The war on women voting in North Carolina
It is well-documented that the heaviest burdens under strict photo voter ID laws fall on African Americans, Latino Americans and those of low income.
Large numbers of people in these groups don’t have cars, so they may not have a driver's license to vote. Many work hours that make it hard to visit a state motor vehicle office to obtain ID. Those same work hours can make it difficult to get to the polls on time on Election Day, which is why early voting is so popular among these groups.
But voter ID laws also disproportionately affect another group: women.
I reported last year in The Nation about the "war on women voting," and that war is still being fought today. We see this with Texas' onerous voter ID law, which entangled state Sen. Wendy Davis and District Court Judge Sandra Watts when they tried to vote in recent elections.
Approved by the legislature earlier this year, North Carolina's photo voter ID law will be implemented in 2016 if it is not stopped by lawsuits claiming it will hamper voting by low-income people and people of color. And there's now evidence that the law, like those in other states, will also present special problems for women.
The Durham, N.C.-based Southern Coalition for Social Justice -- among the parties that have filed lawsuits filed against the state's voter ID law and redistricting plan -- recently analyzed data from the state board of elections. SCSJ found that of the over 318,000 North Carolina voters who lack required ID, 63 percent are women. Looking at the state's own report on those without ID, SCSJ found that 43 percent of registered women voters without photo ID are women of color. African-American women, who made up just over 23 percent of North Carolina's registered female voters in 2012, represented 34 percent of women without ID.
And it’s not just the voter ID provision of North Carolina's law that disproportionately impacts women: so do provisions shrinking the early voting period and eliminating same-day registration.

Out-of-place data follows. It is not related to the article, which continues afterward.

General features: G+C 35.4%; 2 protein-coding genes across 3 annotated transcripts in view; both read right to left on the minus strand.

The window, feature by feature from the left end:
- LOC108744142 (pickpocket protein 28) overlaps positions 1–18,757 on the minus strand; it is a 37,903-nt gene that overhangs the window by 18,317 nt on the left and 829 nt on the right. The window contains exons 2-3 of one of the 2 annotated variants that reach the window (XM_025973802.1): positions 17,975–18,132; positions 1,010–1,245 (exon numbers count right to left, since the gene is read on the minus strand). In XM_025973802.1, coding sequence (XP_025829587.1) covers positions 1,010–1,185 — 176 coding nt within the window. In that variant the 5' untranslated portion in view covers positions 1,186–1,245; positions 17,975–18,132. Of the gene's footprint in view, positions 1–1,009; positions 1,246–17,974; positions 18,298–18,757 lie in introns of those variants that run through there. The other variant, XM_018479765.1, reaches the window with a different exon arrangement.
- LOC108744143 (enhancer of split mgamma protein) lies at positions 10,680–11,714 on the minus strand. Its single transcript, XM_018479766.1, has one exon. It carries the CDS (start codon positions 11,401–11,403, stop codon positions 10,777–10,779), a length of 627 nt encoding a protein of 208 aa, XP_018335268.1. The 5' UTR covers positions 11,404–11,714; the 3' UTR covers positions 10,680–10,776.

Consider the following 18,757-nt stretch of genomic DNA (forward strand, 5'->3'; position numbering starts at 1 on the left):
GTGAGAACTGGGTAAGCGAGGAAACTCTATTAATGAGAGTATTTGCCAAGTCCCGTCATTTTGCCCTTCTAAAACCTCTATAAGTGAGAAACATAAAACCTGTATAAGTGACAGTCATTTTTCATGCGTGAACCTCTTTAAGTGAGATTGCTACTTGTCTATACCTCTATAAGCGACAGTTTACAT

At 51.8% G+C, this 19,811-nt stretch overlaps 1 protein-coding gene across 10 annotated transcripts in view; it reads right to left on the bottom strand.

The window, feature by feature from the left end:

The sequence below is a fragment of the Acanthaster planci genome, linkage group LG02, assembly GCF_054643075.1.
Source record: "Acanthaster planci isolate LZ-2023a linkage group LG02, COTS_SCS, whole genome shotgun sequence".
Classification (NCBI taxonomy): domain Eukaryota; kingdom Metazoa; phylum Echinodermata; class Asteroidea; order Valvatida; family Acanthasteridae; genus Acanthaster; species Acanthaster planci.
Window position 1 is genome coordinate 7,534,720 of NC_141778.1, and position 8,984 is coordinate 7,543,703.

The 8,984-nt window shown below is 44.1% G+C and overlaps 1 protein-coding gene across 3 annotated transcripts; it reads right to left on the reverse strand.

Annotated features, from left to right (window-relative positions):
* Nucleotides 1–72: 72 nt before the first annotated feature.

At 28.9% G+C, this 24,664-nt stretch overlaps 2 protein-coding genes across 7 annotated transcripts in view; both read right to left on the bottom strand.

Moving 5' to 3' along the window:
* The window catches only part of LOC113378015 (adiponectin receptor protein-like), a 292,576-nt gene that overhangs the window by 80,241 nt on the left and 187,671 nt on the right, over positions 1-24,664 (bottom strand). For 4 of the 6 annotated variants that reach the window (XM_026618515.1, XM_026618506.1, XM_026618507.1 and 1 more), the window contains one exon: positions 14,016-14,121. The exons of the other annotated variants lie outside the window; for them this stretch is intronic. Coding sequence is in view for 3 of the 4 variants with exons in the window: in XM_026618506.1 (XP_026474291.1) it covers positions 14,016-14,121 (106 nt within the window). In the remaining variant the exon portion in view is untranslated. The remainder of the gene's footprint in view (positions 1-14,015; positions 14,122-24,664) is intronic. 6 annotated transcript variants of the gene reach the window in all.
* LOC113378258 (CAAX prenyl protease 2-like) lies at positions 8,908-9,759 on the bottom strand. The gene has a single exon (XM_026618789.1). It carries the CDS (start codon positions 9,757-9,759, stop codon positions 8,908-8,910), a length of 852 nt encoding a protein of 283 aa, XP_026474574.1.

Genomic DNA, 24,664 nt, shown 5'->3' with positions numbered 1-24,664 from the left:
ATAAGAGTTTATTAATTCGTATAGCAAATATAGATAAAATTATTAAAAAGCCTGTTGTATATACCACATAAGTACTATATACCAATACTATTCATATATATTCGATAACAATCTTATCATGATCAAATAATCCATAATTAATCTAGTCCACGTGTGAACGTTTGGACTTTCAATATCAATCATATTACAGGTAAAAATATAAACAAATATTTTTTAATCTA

Over 55 percent of early voters in the state's 2012 general election were women, and African-American women accounted for 31 percent of early voters. The same disproportionate burden on women voters of color results from ending same-day registration. This SCSJ infographic shows the broad impact of North Carolina’s Voter ID law on women:
But it's not just women without photo ID who will face problems voting. Women with ID whose names have been changed due to marriage status could be encumbered or denied under the new law. Given the snafus encountered by women voters this past week in Texas, this is no small concern.
In Texas, if a woman's name on her ID doesn't match her voter registration record in a highly recognizable manner, then she may sign an affidavit swearing to her identity. The Texas Tribune reports that at least 40 percent of early voters in Fort Bend County had to sign affidavits because of name discrepancies. In Travis County, 20 percent of nearly 32,000 early voters signed affidavits, most of them women, according to Travis County Clerk Dana DeBeauvoir.
Sen. Davis, who is running for governor, was among those Texans who had to sign an affidavit to vote. Ironically, it was Davis's last-second amendment to that state's voter ID law that allowed for the affidavit safeguard.
But North Carolina lacks that same safety net. As SCSJ states in their report:
"If North Carolina’s new photo ID requirement goes into effect in 2016, there will be no affidavit option -- if a person's photo ID is not deemed acceptable, that person will simply be turned away from the polls. And the people most likely to have those non-matching documents are women voters."
Brentin Mock is a contributor to Facing South focusing on voting rights.